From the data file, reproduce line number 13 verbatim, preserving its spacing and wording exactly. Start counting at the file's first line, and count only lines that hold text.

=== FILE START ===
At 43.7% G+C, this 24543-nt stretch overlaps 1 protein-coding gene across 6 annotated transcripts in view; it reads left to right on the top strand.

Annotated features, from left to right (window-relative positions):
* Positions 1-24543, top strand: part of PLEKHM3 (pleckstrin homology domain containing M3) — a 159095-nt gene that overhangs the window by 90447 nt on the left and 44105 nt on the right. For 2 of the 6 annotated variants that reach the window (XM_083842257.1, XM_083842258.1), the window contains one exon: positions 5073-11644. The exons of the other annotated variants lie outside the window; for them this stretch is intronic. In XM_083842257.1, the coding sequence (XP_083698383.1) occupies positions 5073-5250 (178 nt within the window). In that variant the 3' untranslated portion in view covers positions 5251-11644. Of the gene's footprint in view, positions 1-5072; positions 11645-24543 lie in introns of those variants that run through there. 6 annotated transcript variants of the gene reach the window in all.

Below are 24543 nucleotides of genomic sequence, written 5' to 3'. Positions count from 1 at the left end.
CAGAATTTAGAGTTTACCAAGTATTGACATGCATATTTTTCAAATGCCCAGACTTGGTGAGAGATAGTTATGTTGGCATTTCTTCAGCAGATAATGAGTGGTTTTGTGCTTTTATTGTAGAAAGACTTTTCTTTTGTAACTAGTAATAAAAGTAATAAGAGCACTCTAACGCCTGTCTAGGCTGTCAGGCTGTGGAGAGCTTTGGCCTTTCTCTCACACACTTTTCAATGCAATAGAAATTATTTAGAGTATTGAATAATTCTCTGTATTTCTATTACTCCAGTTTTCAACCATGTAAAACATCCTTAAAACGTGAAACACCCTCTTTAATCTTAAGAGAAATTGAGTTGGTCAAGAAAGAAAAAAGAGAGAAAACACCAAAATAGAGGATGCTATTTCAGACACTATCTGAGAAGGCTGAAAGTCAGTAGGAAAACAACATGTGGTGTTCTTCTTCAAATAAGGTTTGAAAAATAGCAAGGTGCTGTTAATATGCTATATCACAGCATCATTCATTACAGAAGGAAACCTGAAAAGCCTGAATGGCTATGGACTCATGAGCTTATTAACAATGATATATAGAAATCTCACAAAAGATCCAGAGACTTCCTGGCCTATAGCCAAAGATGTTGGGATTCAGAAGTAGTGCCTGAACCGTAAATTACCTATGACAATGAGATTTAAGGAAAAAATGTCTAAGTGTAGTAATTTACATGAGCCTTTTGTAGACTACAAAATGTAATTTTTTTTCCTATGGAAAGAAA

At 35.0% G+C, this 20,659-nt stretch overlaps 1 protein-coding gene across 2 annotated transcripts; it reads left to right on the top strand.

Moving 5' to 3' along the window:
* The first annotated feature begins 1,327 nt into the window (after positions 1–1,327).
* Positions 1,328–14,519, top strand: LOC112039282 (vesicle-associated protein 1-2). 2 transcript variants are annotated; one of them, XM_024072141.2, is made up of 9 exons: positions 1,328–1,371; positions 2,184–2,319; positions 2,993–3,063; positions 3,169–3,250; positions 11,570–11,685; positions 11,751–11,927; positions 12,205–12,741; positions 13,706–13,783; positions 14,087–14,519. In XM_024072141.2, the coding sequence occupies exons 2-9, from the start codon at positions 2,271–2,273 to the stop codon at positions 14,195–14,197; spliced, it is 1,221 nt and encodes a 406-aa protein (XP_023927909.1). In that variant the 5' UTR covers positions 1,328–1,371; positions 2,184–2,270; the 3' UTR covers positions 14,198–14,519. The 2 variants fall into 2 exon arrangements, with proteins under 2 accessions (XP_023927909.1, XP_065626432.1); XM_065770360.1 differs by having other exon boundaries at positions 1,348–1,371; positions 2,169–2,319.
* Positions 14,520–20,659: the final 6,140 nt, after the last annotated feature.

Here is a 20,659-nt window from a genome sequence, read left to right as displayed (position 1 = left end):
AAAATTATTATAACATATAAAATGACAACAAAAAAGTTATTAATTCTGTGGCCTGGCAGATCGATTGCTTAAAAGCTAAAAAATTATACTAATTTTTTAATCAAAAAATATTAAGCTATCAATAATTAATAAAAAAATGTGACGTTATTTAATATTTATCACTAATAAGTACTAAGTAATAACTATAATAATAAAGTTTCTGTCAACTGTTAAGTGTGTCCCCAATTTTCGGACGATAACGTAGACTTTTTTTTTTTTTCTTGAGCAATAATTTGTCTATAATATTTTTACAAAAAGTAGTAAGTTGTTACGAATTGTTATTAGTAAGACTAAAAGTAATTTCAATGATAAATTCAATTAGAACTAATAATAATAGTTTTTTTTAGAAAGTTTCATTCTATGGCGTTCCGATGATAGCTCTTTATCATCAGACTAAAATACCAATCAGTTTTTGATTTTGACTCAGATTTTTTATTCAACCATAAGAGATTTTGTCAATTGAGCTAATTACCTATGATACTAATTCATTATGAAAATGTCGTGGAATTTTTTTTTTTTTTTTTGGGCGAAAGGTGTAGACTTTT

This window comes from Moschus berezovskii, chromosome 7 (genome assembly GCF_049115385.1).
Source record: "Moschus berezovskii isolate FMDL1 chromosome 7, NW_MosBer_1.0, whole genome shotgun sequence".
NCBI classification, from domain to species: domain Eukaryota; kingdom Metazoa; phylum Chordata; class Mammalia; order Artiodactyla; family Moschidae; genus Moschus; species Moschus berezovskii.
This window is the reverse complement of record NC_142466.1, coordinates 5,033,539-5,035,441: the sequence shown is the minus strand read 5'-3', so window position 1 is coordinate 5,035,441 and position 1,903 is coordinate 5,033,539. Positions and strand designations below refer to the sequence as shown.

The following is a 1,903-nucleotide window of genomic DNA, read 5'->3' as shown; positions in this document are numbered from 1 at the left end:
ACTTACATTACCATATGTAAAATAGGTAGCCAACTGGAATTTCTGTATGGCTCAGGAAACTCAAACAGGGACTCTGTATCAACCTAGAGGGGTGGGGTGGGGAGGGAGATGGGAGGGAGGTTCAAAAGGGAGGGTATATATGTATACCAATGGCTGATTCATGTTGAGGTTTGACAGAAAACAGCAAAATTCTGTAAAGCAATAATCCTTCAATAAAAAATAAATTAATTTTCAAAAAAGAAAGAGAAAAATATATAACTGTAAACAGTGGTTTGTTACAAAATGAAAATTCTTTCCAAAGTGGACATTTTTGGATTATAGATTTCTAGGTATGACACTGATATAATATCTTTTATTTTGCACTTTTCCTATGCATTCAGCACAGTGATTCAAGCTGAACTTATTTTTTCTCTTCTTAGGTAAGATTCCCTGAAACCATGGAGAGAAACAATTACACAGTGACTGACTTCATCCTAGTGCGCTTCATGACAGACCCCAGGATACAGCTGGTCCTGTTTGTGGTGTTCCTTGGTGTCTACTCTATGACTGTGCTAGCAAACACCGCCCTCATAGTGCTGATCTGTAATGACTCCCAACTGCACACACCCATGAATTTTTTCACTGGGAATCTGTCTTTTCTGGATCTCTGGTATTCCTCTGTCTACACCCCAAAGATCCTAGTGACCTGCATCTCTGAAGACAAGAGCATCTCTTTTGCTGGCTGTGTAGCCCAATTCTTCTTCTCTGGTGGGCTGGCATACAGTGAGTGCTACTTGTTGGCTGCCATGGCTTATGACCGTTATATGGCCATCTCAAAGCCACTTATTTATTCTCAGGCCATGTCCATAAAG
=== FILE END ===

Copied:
This window comes from Moschus berezovskii, chromosome 7 (genome assembly GCF_049115385.1).